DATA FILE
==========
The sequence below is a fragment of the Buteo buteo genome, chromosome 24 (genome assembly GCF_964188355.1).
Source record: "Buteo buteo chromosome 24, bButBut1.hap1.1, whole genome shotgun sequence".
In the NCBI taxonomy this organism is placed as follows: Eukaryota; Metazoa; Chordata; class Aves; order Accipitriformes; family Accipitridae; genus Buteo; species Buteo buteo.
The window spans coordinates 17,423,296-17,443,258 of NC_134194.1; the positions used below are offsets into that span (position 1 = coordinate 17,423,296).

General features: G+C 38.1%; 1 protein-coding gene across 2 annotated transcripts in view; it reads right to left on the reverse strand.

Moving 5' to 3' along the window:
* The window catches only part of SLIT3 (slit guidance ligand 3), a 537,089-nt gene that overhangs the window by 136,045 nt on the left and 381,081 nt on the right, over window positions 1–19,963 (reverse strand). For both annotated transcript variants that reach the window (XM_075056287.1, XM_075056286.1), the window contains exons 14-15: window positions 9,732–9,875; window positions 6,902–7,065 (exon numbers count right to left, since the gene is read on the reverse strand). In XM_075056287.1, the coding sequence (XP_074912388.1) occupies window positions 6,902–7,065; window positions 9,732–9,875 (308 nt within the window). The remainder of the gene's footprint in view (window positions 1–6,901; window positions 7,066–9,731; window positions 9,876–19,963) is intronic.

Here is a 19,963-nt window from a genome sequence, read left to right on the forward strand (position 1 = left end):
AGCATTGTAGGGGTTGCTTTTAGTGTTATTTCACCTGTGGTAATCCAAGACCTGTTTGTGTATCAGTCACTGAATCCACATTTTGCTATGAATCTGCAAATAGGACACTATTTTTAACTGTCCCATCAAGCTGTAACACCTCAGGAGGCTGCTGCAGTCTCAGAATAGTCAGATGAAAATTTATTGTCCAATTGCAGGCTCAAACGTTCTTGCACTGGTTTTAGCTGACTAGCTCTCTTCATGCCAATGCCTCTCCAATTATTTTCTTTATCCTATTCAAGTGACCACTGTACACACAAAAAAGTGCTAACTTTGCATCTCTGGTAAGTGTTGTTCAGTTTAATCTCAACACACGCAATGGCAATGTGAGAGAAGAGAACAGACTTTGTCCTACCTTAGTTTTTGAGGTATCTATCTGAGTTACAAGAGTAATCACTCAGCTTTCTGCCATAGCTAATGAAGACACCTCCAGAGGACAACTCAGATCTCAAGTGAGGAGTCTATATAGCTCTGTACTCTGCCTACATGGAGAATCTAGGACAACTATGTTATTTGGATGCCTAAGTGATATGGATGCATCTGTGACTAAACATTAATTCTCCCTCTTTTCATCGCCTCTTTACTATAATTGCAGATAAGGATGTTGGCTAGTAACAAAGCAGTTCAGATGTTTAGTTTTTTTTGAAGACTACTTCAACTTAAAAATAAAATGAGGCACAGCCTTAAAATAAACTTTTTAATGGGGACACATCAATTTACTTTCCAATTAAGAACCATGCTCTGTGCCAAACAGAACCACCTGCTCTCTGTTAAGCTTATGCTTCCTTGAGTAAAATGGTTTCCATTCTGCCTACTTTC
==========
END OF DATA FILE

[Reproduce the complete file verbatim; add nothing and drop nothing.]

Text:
The sequence below is a fragment of the Buteo buteo genome, chromosome 24 (genome assembly GCF_964188355.1).
Source record: "Buteo buteo chromosome 24, bButBut1.hap1.1, whole genome shotgun sequence".
In the NCBI taxonomy this organism is placed as follows: Eukaryota; Metazoa; Chordata; class Aves; order Accipitriformes; family Accipitridae; genus Buteo; species Buteo buteo.
The window spans coordinates 17,423,296-17,443,258 of NC_134194.1; the positions used below are offsets into that span (position 1 = coordinate 17,423,296).

General features: G+C 38.1%; 1 protein-coding gene across 2 annotated transcripts in view; it reads right to left on the reverse strand.

Moving 5' to 3' along the window:
* The window catches only part of SLIT3 (slit guidance ligand 3), a 537,089-nt gene that overhangs the window by 136,045 nt on the left and 381,081 nt on the right, over window positions 1–19,963 (reverse strand). For both annotated transcript variants that reach the window (XM_075056287.1, XM_075056286.1), the window contains exons 14-15: window positions 9,732–9,875; window positions 6,902–7,065 (exon numbers count right to left, since the gene is read on the reverse strand). In XM_075056287.1, the coding sequence (XP_074912388.1) occupies window positions 6,902–7,065; window positions 9,732–9,875 (308 nt within the window). The remainder of the gene's footprint in view (window positions 1–6,901; window positions 7,066–9,731; window positions 9,876–19,963) is intronic.

Here is a 19,963-nt window from a genome sequence, read left to right on the forward strand (position 1 = left end):
AGCATTGTAGGGGTTGCTTTTAGTGTTATTTCACCTGTGGTAATCCAAGACCTGTTTGTGTATCAGTCACTGAATCCACATTTTGCTATGAATCTGCAAATAGGACACTATTTTTAACTGTCCCATCAAGCTGTAACACCTCAGGAGGCTGCTGCAGTCTCAGAATAGTCAGATGAAAATTTATTGTCCAATTGCAGGCTCAAACGTTCTTGCACTGGTTTTAGCTGACTAGCTCTCTTCATGCCAATGCCTCTCCAATTATTTTCTTTATCCTATTCAAGTGACCACTGTACACACAAAAAAGTGCTAACTTTGCATCTCTGGTAAGTGTTGTTCAGTTTAATCTCAACACACGCAATGGCAATGTGAGAGAAGAGAACAGACTTTGTCCTACCTTAGTTTTTGAGGTATCTATCTGAGTTACAAGAGTAATCACTCAGCTTTCTGCCATAGCTAATGAAGACACCTCCAGAGGACAACTCAGATCTCAAGTGAGGAGTCTATATAGCTCTGTACTCTGCCTACATGGAGAATCTAGGACAACTATGTTATTTGGATGCCTAAGTGATATGGATGCATCTGTGACTAAACATTAATTCTCCCTCTTTTCATCGCCTCTTTACTATAATTGCAGATAAGGATGTTGGCTAGTAACAAAGCAGTTCAGATGTTTAGTTTTTTTTGAAGACTACTTCAACTTAAAAATAAAATGAGGCACAGCCTTAAAATAAACTTTTTAATGGGGACACATCAATTTACTTTCCAATTAAGAACCATGCTCTGTGCCAAACAGAACCACCTGCTCTCTGTTAAGCTTATGCTTCCTTGAGTAAAATGGTTTCCATTCTGCCTACTTTC